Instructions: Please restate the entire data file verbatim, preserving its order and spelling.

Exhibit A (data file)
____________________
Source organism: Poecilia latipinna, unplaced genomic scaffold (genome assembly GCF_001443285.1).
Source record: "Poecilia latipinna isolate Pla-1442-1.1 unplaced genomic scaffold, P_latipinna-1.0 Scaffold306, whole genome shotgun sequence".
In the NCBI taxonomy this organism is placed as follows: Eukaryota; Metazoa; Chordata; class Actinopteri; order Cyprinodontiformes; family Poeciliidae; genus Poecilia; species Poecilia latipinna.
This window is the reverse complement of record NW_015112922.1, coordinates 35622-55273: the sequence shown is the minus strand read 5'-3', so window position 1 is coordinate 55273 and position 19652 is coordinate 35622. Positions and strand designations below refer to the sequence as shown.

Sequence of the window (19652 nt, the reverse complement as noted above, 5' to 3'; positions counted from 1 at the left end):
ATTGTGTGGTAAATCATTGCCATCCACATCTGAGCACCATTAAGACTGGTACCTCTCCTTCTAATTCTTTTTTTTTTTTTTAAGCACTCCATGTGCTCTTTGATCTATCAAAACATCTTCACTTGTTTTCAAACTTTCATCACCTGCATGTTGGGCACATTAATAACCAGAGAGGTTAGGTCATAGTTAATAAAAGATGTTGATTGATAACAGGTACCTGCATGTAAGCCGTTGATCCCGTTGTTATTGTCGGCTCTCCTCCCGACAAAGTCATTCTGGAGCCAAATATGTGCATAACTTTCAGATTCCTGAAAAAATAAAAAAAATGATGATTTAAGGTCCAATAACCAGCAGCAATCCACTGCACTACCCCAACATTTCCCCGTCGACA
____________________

Source organism: Poecilia latipinna, unplaced genomic scaffold (genome assembly GCF_001443285.1).
Source record: "Poecilia latipinna isolate Pla-1442-1.1 unplaced genomic scaffold, P_latipinna-1.0 Scaffold306, whole genome shotgun sequence".
In the NCBI taxonomy this organism is placed as follows: Eukaryota; Metazoa; Chordata; class Actinopteri; order Cyprinodontiformes; family Poeciliidae; genus Poecilia; species Poecilia latipinna.
This window is the reverse complement of record NW_015112922.1, coordinates 35622-55273: the sequence shown is the minus strand read 5'-3', so window position 1 is coordinate 55273 and position 19652 is coordinate 35622. Positions and strand designations below refer to the sequence as shown.

Sequence of the window (19652 nt, the reverse complement as noted above, 5' to 3'; positions counted from 1 at the left end):
ATTGTGTGGTAAATCATTGCCATCCACATCTGAGCACCATTAAGACTGGTACCTCTCCTTCTAATTCTTTTTTTTTTTTTTAAGCACTCCATGTGCTCTTTGATCTATCAAAACATCTTCACTTGTTTTCAAACTTTCATCACCTGCATGTTGGGCACATTAATAACCAGAGAGGTTAGGTCATAGTTAATAAAAGATGTTGATTGATAACAGGTACCTGCATGTAAGCCGTTGATCCCGTTGTTATTGTCGGCTCTCCTCCCGACAAAGTCATTCTGGAGCCAAATATGTGCATAACTTTCAGATTCCTGAAAAAATAAAAAAAATGATGATTTAAGGTCCAATAACCAGCAGCAATCCACTGCACTACCCCAACATTTCCCCGTCGACA